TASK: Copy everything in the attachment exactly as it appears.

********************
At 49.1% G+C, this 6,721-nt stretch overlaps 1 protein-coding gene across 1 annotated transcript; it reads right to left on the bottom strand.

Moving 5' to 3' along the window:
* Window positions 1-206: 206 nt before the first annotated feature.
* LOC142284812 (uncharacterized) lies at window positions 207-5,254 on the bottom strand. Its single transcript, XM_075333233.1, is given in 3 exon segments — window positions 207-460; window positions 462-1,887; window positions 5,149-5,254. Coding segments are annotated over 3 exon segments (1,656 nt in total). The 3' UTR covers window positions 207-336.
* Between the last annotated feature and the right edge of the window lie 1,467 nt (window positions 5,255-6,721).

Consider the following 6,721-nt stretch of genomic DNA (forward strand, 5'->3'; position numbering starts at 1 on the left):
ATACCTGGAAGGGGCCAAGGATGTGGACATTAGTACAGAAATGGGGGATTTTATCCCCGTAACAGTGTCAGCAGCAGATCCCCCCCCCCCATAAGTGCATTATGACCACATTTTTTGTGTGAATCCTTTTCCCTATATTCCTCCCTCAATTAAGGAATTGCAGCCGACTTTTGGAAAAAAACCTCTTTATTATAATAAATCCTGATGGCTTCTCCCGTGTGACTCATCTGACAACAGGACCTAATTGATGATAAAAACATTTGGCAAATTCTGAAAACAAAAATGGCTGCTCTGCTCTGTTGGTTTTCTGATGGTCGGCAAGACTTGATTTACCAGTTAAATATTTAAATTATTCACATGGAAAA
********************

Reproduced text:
At 49.1% G+C, this 6,721-nt stretch overlaps 1 protein-coding gene across 1 annotated transcript; it reads right to left on the bottom strand.

Moving 5' to 3' along the window:
* Window positions 1-206: 206 nt before the first annotated feature.
* LOC142284812 (uncharacterized) lies at window positions 207-5,254 on the bottom strand. Its single transcript, XM_075333233.1, is given in 3 exon segments — window positions 207-460; window positions 462-1,887; window positions 5,149-5,254. Coding segments are annotated over 3 exon segments (1,656 nt in total). The 3' UTR covers window positions 207-336.
* Between the last annotated feature and the right edge of the window lie 1,467 nt (window positions 5,255-6,721).

Consider the following 6,721-nt stretch of genomic DNA (forward strand, 5'->3'; position numbering starts at 1 on the left):
ATACCTGGAAGGGGCCAAGGATGTGGACATTAGTACAGAAATGGGGGATTTTATCCCCGTAACAGTGTCAGCAGCAGATCCCCCCCCCCCATAAGTGCATTATGACCACATTTTTTGTGTGAATCCTTTTCCCTATATTCCTCCCTCAATTAAGGAATTGCAGCCGACTTTTGGAAAAAAACCTCTTTATTATAATAAATCCTGATGGCTTCTCCCGTGTGACTCATCTGACAACAGGACCTAATTGATGATAAAAACATTTGGCAAATTCTGAAAACAAAAATGGCTGCTCTGCTCTGTTGGTTTTCTGATGGTCGGCAAGACTTGATTTACCAGTTAAATATTTAAATTATTCACATGGAAAA